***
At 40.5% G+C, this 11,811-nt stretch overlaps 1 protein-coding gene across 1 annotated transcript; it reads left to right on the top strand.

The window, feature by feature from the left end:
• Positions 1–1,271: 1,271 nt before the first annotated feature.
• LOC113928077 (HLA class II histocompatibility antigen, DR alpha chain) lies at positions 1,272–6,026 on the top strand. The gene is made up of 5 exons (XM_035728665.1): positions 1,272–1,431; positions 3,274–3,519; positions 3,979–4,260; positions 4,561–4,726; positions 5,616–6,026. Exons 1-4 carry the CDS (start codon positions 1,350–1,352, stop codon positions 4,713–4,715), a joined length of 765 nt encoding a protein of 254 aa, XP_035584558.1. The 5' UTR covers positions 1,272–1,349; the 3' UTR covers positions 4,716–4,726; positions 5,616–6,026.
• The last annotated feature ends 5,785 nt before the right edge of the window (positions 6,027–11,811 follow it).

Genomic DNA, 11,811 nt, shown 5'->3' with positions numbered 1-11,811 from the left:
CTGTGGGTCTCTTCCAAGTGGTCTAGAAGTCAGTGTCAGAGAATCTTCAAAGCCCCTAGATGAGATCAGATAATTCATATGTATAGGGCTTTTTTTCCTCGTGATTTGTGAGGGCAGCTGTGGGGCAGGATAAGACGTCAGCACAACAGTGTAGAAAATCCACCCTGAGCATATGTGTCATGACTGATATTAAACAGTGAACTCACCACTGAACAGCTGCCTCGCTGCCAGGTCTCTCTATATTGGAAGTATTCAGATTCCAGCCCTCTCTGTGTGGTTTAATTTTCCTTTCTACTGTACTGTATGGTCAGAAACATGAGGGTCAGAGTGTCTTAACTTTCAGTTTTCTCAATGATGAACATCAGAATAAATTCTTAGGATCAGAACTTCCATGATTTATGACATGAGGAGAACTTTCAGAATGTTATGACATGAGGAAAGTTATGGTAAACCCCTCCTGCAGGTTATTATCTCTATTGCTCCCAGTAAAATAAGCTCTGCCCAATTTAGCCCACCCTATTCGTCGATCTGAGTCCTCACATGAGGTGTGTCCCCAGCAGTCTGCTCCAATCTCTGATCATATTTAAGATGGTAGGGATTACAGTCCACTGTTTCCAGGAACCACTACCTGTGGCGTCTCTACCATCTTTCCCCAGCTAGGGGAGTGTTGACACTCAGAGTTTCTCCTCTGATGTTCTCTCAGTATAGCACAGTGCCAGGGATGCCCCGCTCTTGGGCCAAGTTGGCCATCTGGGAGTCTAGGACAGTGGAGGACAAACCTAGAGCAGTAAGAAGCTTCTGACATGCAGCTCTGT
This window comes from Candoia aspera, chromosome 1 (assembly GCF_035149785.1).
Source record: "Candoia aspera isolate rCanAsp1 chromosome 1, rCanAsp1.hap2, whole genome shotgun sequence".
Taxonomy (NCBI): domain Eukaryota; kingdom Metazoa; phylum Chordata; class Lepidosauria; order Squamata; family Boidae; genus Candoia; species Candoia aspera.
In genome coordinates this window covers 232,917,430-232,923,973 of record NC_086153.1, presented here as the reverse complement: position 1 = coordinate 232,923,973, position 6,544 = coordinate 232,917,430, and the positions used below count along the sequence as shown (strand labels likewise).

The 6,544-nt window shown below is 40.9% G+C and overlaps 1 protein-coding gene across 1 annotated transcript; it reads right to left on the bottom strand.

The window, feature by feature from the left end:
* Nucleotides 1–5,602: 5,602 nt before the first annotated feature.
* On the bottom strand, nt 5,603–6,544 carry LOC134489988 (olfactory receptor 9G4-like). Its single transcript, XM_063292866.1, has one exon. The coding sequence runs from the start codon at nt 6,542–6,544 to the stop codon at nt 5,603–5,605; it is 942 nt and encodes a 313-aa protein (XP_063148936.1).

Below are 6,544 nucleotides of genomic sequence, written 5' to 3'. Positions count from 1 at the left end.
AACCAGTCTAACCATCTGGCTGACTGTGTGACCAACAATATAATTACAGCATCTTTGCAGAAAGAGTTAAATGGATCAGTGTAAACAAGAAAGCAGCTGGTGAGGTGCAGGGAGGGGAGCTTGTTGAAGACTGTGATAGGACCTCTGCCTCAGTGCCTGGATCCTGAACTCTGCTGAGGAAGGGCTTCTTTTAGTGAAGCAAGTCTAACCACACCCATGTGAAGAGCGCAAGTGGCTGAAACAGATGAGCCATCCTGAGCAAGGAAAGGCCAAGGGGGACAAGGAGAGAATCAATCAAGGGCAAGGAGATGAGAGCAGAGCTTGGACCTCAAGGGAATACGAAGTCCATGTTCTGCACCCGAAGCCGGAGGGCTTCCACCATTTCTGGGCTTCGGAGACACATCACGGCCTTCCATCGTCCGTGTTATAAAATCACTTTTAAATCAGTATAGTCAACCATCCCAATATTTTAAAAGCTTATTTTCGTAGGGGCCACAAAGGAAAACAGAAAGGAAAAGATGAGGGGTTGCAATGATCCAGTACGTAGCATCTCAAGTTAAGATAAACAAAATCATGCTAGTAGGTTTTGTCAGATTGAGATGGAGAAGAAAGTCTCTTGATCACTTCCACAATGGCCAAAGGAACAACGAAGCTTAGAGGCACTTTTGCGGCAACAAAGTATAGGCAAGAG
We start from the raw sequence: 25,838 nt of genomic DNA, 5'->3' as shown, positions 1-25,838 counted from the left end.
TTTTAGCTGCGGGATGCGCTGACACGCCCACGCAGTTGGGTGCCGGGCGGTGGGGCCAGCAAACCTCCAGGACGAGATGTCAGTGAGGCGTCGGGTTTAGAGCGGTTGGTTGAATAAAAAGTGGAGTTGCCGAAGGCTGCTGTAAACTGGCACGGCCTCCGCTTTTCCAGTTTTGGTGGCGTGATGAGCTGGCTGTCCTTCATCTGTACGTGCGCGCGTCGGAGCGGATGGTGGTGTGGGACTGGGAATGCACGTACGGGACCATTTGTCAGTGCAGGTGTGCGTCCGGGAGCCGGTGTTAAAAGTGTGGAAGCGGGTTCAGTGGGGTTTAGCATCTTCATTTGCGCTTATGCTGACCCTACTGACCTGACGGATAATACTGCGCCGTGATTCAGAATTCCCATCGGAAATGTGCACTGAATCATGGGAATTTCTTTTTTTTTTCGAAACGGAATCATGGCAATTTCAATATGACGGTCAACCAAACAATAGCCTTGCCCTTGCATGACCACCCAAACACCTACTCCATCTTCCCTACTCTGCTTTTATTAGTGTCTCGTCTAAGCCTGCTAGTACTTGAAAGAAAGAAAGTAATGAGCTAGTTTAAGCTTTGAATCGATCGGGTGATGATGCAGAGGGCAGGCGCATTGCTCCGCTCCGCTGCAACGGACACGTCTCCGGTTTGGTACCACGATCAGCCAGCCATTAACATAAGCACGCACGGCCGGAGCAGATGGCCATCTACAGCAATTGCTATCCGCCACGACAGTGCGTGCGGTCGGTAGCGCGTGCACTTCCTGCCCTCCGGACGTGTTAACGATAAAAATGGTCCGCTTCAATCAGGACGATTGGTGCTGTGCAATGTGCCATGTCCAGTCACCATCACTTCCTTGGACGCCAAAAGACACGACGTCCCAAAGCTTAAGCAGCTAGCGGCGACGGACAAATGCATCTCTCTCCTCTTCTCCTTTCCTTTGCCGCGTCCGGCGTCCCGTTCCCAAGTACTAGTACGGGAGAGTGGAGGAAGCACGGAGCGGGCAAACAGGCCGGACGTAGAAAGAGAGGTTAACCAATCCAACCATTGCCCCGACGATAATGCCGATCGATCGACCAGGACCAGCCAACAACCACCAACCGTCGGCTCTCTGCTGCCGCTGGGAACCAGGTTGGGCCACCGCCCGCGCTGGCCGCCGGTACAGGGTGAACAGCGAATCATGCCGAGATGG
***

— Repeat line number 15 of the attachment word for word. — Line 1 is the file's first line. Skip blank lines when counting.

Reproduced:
* On the bottom strand, nt 5,603–6,544 carry LOC134489988 (olfactory receptor 9G4-like). Its single transcript, XM_063292866.1, has one exon. The coding sequence runs from the start codon at nt 6,542–6,544 to the stop codon at nt 5,603–5,605; it is 942 nt and encodes a 313-aa protein (XP_063148936.1).